Managing the Clues in Cancer Care
March 2016 | Berry, Leonard L.
After building a strong relationship with her medical oncologist and giving informed consent for intensive chemotherapy, a middle-aged woman with newly diagnosed large cell lymphoma was ushered through an unmarked door into a large, poorly lighted, windowless room. She saw 12 closely spaced infusion chairs, separated only by thin, dingy curtains. Nurses with their backs to the patients sat in front of computer monitors scattered throughout the room. She found little room to navigate through patients, family members, and staff on her way to the only available chair. Although she had managed her fears with poise during the preceding weeks, she now experienced severe anxiety and a sudden loss of confidence in her oncologist.
Cancer care is a high-emotion service. The need for the service alone elicits intense emotions1. Patients’ experiences, good and bad, accumulate as a result of clues embedded in these experiences. Clues are the signals patients perceive in using a service. When interacting with a system of care, patients filter clues, organizing them into a set of impressions. Patients may perceive clues rationally or emotionally, and clues may be defined by their presence or absence2. Optimizing cancer patients’ service experiences requires sensitive management of the clues that comprise the overall service. Well-managed clues can evoke positive feelings, such as trust and hope. Poorly managed clues can exacerbate negative emotions, such as anxiety, stress, helplessness, anger, and fear.
The more important, variable, complex, and personal the service, the more clue-sensitive customers are likely to be2. Few services are more important, variable, complex, and personal than cancer care. Cancer patients are likely to be acutely aware of experiential clues during health care. What may seem to clinicians and staff to be a minor detail can constitute a powerful stimulus to patients. As one cancer patient said in an interview: “Patients are ultra-sensitive to the doctor’s words as clues to whether they will live or die.”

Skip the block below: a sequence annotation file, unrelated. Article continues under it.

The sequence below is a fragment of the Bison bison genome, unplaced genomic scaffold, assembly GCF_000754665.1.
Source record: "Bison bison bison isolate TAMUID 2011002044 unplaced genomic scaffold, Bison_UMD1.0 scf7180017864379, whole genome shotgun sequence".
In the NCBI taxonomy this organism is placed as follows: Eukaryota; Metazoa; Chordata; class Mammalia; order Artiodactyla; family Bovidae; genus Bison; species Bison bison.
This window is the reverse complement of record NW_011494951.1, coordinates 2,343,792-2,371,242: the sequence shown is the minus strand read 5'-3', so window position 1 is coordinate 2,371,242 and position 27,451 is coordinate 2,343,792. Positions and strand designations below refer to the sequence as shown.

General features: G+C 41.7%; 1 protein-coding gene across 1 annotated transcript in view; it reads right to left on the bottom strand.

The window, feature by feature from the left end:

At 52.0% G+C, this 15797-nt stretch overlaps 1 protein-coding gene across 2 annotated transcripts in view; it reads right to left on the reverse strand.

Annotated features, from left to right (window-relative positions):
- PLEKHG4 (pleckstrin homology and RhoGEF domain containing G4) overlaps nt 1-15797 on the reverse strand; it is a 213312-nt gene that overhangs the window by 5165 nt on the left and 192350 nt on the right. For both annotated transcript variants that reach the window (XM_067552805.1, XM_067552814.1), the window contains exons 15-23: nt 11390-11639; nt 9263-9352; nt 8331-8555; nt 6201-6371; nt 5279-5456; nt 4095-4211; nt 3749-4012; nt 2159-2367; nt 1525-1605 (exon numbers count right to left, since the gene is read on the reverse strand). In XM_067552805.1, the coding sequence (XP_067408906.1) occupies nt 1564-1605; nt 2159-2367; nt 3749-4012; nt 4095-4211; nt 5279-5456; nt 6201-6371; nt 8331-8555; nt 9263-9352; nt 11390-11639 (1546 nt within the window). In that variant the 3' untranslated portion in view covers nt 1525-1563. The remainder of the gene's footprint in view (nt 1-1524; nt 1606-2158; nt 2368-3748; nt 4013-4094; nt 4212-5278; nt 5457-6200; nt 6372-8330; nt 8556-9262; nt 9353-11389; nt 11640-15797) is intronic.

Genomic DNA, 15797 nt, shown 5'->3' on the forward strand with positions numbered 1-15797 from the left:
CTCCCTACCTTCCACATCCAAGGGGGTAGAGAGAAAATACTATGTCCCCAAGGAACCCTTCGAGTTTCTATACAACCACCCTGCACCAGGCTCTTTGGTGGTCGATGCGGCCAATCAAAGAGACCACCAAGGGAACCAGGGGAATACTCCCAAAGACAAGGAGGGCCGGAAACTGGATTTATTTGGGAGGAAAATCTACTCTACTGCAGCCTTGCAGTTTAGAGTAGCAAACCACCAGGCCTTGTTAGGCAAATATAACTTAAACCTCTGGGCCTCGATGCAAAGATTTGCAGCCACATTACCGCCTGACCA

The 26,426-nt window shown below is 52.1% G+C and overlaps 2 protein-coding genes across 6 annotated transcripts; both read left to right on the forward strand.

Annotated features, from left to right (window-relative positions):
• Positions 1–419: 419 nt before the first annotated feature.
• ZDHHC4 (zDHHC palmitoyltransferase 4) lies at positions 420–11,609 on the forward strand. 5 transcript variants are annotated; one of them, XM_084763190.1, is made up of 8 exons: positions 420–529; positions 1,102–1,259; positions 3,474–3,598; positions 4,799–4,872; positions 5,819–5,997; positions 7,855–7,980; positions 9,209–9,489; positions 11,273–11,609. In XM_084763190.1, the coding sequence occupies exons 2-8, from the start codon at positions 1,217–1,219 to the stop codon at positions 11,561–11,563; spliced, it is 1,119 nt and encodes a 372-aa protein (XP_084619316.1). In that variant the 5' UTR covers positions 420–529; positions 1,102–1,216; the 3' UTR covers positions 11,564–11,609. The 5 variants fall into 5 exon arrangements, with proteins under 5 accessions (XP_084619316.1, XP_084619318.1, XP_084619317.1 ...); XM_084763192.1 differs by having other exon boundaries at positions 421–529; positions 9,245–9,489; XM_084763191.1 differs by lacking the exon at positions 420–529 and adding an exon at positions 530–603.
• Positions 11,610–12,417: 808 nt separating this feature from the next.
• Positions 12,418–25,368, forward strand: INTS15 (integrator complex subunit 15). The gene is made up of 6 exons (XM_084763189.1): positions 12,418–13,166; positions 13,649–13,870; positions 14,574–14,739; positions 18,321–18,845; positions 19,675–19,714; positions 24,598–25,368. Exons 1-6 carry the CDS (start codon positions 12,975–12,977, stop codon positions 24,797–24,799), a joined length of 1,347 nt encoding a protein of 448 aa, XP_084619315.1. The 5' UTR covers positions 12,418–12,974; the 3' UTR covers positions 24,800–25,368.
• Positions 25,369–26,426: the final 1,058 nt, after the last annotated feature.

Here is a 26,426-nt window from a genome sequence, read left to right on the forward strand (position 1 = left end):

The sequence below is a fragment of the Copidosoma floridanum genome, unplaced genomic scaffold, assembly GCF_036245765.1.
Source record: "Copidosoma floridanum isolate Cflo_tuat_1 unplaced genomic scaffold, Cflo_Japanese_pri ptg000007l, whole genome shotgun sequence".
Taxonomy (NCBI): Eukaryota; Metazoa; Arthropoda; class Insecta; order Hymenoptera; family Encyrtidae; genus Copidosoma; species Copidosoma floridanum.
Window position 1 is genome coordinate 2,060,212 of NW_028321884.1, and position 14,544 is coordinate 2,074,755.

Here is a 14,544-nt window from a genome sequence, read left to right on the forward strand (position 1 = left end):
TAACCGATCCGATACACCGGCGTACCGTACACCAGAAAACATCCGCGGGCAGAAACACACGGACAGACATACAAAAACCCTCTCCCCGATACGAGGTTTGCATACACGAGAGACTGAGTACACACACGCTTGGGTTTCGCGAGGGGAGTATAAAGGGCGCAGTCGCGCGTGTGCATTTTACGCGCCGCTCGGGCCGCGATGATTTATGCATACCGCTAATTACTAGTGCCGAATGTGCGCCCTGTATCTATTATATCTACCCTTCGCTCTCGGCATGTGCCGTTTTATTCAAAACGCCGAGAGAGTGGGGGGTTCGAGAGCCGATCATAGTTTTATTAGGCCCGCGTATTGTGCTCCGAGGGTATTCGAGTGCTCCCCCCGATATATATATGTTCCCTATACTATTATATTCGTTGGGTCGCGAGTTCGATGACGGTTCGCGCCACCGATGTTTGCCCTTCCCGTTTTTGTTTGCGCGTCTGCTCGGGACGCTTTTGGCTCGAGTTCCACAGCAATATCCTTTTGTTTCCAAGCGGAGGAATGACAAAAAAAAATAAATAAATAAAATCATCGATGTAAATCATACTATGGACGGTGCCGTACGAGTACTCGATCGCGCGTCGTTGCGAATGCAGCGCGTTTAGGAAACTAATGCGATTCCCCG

Three Clue Categories
Three categories of clues need to be managed well to create a coherent, reassuring experience that evokes positive feelings. Functional clues signal the technical quality or competence of the service. For example, the visible demonstration of physician expertise, teamwork, care coordination, and efficiency portrayed by care team members in a 1-day multidisciplinary cancer clinic offers a strong set of functional clues. Conversely, patients’ confidence and trust can be undermined when teams are dysfunctional and clinical care is uncoordinated. Poor communication among oncologists and between them and other care providers can be a powerfully negative functional clue.
Mechanic clues originate from tangibles in the service experience, often manifested in sights, sounds, smells, and textures. Care facilities, furnishings, and equipment produce the most influential mechanic clues. Patients entering the front door of a cancer center or hospital usually arrive under considerable stress; therefore, they are inordinately sensitive to how the facility and the tangibles inside affect them. Do these factors compound or moderate patient stress? Seton Medical Center in Austin, Texas, raised private funds to build a new breast cancer facility, using evidence-based design principles to help calm and comfort patients. Patients arriving for screening versus diagnostic mammograms are ushered to separate waiting areas. Comfortable chairs, soft colors, and natural light from floor-to- ceiling windows are intended to soothe. Instead of television sets, large monitors offer nature scenes and calming sounds, such as ocean waves and chirping birds. In the dressing room, patients receive warm robes. Butterfly symbols with the words “Where hope takes flight” appear throughout the facility. In contrast, the patient who entered the infusion room described at the beginning of this Editorial experienced off-putting mechanic clues.